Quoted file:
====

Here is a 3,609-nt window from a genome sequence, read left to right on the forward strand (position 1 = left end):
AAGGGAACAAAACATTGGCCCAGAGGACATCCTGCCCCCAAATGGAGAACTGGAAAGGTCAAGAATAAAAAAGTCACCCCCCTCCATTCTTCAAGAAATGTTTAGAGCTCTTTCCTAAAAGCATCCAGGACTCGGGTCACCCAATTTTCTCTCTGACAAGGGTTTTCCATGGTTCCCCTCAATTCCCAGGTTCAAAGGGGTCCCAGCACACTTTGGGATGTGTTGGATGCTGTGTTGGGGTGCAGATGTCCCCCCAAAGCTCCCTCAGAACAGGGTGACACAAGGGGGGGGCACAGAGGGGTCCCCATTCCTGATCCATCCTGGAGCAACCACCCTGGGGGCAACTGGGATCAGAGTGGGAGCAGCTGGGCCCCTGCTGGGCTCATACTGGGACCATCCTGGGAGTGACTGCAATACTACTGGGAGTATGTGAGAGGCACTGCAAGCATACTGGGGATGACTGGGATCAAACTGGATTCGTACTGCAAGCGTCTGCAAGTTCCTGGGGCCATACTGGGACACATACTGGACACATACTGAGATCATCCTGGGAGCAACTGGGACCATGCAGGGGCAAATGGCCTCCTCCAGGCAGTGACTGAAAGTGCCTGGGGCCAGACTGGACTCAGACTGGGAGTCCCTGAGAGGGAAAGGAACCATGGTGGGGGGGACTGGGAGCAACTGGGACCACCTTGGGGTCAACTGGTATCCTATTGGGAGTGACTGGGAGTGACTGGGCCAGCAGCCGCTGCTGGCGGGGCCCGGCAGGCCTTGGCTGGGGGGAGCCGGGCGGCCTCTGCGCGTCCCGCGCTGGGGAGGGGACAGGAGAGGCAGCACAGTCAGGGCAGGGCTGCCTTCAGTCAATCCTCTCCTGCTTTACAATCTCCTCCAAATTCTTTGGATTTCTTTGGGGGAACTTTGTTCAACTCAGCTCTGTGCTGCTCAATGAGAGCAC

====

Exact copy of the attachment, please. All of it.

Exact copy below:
Here is a 3,609-nt window from a genome sequence, read left to right on the forward strand (position 1 = left end):
AAGGGAACAAAACATTGGCCCAGAGGACATCCTGCCCCCAAATGGAGAACTGGAAAGGTCAAGAATAAAAAAGTCACCCCCCTCCATTCTTCAAGAAATGTTTAGAGCTCTTTCCTAAAAGCATCCAGGACTCGGGTCACCCAATTTTCTCTCTGACAAGGGTTTTCCATGGTTCCCCTCAATTCCCAGGTTCAAAGGGGTCCCAGCACACTTTGGGATGTGTTGGATGCTGTGTTGGGGTGCAGATGTCCCCCCAAAGCTCCCTCAGAACAGGGTGACACAAGGGGGGGGCACAGAGGGGTCCCCATTCCTGATCCATCCTGGAGCAACCACCCTGGGGGCAACTGGGATCAGAGTGGGAGCAGCTGGGCCCCTGCTGGGCTCATACTGGGACCATCCTGGGAGTGACTGCAATACTACTGGGAGTATGTGAGAGGCACTGCAAGCATACTGGGGATGACTGGGATCAAACTGGATTCGTACTGCAAGCGTCTGCAAGTTCCTGGGGCCATACTGGGACACATACTGGACACATACTGAGATCATCCTGGGAGCAACTGGGACCATGCAGGGGCAAATGGCCTCCTCCAGGCAGTGACTGAAAGTGCCTGGGGCCAGACTGGACTCAGACTGGGAGTCCCTGAGAGGGAAAGGAACCATGGTGGGGGGGACTGGGAGCAACTGGGACCACCTTGGGGTCAACTGGTATCCTATTGGGAGTGACTGGGAGTGACTGGGCCAGCAGCCGCTGCTGGCGGGGCCCGGCAGGCCTTGGCTGGGGGGAGCCGGGCGGCCTCTGCGCGTCCCGCGCTGGGGAGGGGACAGGAGAGGCAGCACAGTCAGGGCAGGGCTGCCTTCAGTCAATCCTCTCCTGCTTTACAATCTCCTCCAAATTCTTTGGATTTCTTTGGGGGAACTTTGTTCAACTCAGCTCTGTGCTGCTCAATGAGAGCAC